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Economic Crises and Policy Regimes

Economic Crises and Policy Regimes

The Dynamics of Policy Innovation and Paradigmatic Change

Edited by Hideko Magara

In this innovative book, Hideko Magara brings together an expert team to explore both the possibilities and difficulties of transitioning from a neoliberal policy regime to an alternative regime through drastic policy innovations. The authors argue that, for more than two decades, citizens in developed countries have witnessed massive job losses, lowered wages, slow economic growth and widening inequality under a neoliberal policy regime that has placed heavy constraints on policy choices.

Chapter 6: How do polity and economy interact within Régulation Theory? Consequences for policy regimes and reform strategies

Robert Boyer

Subjects: economics and finance, political economy, welfare economics, politics and public policy, political economy, public policy, social policy and sociology, economics of social policy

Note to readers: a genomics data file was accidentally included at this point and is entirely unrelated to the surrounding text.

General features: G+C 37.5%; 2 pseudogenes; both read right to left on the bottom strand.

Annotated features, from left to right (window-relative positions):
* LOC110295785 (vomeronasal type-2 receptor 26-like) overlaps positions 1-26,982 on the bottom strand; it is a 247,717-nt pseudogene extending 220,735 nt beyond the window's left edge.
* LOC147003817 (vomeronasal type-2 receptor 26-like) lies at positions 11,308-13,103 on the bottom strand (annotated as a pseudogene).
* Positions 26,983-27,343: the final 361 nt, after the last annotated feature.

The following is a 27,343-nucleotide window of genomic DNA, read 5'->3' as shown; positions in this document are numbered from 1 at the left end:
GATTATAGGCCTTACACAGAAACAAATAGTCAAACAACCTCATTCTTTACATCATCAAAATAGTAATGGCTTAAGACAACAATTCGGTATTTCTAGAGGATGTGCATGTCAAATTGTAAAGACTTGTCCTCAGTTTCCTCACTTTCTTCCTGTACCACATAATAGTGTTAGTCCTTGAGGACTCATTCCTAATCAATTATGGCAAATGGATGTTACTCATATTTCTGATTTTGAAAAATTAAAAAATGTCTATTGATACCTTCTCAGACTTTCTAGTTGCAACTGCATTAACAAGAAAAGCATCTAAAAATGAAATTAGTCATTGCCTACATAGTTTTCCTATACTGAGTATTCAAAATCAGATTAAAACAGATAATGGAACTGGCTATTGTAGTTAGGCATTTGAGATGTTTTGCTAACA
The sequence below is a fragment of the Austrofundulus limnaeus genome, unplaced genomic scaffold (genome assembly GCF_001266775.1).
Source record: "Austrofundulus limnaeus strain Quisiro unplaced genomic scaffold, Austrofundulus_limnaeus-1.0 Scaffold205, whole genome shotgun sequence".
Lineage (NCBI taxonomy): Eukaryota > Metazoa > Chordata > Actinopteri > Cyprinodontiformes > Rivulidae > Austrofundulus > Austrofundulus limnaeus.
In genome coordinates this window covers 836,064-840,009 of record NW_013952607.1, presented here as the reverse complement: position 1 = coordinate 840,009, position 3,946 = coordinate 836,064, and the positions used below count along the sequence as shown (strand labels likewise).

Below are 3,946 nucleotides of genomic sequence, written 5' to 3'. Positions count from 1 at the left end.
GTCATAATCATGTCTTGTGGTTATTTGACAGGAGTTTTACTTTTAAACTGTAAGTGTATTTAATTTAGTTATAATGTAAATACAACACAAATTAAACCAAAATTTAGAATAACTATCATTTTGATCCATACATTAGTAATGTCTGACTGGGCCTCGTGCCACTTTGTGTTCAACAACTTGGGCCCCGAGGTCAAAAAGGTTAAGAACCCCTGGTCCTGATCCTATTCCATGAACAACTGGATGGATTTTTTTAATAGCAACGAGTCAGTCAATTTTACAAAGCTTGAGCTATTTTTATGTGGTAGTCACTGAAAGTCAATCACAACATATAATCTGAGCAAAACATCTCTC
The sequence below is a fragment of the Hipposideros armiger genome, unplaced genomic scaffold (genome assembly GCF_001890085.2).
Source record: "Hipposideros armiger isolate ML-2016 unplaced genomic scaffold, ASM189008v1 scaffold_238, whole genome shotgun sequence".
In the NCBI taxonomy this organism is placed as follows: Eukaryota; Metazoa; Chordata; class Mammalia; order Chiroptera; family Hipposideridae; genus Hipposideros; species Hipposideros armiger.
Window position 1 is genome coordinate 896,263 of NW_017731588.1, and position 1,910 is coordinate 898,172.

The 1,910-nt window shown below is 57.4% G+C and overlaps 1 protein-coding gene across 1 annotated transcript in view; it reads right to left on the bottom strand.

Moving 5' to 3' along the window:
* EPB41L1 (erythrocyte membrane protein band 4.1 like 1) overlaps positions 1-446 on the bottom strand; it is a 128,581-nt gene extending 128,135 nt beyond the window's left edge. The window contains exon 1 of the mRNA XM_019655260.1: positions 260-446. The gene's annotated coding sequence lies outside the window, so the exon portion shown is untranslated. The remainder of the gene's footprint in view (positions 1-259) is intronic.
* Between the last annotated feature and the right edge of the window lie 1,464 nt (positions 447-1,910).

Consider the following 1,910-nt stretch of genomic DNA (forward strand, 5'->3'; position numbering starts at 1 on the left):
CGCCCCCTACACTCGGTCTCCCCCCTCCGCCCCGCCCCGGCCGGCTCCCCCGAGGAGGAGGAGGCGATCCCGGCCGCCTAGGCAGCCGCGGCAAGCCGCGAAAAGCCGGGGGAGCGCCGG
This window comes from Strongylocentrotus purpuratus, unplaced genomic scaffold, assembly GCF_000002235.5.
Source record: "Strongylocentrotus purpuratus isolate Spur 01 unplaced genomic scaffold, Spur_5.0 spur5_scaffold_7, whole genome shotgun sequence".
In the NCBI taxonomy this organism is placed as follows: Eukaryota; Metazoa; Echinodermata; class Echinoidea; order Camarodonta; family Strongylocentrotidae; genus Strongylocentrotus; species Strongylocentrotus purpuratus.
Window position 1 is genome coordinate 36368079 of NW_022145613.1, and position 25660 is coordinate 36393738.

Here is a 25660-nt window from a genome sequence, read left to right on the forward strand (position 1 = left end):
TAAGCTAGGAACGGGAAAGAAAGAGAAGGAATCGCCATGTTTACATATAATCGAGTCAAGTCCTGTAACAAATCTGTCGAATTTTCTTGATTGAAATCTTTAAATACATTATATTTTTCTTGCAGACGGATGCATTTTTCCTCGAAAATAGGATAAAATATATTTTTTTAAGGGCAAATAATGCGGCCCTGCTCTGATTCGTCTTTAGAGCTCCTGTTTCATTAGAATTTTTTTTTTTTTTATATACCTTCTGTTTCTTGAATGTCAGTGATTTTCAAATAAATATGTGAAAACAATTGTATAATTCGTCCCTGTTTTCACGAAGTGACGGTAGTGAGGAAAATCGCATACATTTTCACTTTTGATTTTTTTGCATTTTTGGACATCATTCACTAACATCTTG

After the collapse of the Soviet Union, many analysts accepted a common path for the future of modern societies; that is, modern societies should converge to a canonical socioeconomic regime featuring complementarity between a market economy and the diffusion of democracy (Fukuyama 1992). They were supposed to replace previously planned economies governed by authoritarian political regimes. In retrospect, this estimate is not sufficiently confirmed through its evolution in the 1990s and 2000s. The transition from plan to market has proved to be much more difficult than expected (World Bank 1993). Instead of hindering the implementation of market logic, an alternative form of state is essential to deliver the implementation prerequisites of market mechanisms. The rise of the Chinese economy is a good example of such a complementarity (Boyer 2012). In contrast, democracy does not appear any more as the automatic outcome of the collapse of authoritarian regimes. For example, it is evident that the political transformation of Iraq has failed to follow the same path (social peace, empowerment of citizens, democratization and so on) as Europe or Japan after World War II. Merely organizing general elections does not necessarily open the path to democratization. Similarly, a modern, efficient and legitimate state cannot be taken as is from a successful democratic regime elsewhere. This is so because democratic regimes need to incorporate traditions after negotiations with domestic socioeconomic groups (Fukuyama 2004).

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